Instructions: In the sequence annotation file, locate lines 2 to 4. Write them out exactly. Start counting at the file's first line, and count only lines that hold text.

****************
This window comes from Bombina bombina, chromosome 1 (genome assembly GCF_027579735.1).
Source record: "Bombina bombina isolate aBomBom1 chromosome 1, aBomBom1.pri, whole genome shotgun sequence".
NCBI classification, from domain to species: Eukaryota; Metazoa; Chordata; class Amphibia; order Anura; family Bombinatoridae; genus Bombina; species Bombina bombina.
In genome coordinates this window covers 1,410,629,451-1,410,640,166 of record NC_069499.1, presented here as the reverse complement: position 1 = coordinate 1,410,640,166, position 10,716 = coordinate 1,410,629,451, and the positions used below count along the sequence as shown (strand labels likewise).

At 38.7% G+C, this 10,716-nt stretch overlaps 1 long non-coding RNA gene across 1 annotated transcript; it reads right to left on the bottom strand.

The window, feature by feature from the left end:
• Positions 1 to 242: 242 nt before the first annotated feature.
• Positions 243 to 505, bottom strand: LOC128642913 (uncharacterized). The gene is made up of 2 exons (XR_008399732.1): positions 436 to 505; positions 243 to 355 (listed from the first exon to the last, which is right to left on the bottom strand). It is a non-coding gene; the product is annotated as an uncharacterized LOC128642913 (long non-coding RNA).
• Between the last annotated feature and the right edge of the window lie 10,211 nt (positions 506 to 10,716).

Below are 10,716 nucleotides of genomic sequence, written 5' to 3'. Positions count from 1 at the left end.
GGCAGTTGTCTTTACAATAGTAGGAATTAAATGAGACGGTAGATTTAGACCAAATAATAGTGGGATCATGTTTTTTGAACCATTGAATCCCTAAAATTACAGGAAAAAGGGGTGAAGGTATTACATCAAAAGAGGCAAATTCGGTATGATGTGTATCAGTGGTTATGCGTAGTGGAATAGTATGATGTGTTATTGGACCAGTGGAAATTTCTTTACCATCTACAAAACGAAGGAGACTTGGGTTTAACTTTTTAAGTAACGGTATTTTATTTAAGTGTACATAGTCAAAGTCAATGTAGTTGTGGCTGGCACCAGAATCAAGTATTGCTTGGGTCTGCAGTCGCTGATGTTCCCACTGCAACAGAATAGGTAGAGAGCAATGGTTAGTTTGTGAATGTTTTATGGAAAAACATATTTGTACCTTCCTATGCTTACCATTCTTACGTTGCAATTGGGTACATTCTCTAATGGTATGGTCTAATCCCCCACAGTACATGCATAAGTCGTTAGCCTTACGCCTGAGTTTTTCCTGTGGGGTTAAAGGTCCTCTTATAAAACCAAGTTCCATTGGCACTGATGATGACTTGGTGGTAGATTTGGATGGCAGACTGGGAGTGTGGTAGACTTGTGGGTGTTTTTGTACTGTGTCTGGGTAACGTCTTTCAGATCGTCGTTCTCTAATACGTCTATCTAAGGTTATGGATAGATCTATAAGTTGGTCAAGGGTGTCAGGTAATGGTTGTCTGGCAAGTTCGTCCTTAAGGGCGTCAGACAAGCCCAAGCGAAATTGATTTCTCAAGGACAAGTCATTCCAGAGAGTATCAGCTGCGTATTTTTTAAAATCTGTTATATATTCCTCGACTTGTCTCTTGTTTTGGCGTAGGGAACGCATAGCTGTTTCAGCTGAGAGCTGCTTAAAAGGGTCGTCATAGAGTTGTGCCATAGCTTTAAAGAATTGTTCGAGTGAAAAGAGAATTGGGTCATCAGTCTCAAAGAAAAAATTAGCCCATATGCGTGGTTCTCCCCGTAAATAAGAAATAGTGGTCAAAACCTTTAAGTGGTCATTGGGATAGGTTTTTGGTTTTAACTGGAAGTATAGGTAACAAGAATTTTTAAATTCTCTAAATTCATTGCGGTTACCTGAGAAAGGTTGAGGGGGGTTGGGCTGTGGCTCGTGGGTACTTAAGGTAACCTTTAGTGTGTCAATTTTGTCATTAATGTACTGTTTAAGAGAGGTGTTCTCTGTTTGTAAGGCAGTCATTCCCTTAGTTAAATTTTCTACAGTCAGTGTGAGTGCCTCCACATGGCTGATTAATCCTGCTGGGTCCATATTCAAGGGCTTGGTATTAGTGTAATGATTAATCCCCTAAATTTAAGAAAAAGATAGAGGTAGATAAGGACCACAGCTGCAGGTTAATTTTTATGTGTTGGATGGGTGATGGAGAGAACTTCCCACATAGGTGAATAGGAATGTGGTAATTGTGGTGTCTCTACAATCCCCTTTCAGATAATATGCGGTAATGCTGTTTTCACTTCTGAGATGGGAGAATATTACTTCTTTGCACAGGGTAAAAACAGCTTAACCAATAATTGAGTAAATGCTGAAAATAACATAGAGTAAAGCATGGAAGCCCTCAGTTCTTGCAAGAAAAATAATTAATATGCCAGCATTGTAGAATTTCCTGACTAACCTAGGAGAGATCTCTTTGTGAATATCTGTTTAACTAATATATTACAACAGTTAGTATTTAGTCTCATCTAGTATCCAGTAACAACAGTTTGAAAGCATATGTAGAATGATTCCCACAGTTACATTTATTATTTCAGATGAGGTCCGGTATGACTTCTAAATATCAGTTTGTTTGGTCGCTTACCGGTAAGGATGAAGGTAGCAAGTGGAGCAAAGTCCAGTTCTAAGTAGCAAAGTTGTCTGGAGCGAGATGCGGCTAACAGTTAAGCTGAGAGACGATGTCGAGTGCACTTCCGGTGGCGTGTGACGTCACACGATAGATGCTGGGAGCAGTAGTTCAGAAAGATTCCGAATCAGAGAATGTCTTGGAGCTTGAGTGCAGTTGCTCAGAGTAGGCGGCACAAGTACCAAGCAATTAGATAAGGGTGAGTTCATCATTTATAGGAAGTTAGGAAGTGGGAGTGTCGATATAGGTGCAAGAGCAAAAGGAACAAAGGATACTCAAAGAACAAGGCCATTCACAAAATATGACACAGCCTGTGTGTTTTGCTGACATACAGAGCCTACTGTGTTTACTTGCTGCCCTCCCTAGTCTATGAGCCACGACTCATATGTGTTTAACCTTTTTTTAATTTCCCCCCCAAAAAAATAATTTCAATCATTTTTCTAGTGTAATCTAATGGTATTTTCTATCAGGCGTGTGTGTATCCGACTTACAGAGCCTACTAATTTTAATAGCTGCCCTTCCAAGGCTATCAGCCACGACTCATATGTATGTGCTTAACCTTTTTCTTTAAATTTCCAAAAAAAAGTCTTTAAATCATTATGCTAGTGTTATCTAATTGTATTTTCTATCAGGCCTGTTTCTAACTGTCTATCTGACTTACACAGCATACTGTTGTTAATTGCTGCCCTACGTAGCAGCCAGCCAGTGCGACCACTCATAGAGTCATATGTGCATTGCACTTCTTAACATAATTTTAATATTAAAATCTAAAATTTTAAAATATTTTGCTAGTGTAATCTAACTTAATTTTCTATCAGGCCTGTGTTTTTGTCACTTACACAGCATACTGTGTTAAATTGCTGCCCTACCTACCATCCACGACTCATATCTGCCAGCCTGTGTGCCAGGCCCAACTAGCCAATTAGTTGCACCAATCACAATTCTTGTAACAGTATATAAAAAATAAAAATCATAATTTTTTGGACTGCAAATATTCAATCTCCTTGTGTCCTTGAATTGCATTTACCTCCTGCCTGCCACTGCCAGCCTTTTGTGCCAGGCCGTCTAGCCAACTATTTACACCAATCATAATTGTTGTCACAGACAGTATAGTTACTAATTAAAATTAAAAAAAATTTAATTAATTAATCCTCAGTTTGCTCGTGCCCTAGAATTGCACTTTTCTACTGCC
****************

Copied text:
Source record: "Bombina bombina isolate aBomBom1 chromosome 1, aBomBom1.pri, whole genome shotgun sequence".
NCBI classification, from domain to species: Eukaryota; Metazoa; Chordata; class Amphibia; order Anura; family Bombinatoridae; genus Bombina; species Bombina bombina.
In genome coordinates this window covers 1,410,629,451-1,410,640,166 of record NC_069499.1, presented here as the reverse complement: position 1 = coordinate 1,410,640,166, position 10,716 = coordinate 1,410,629,451, and the positions used below count along the sequence as shown (strand labels likewise).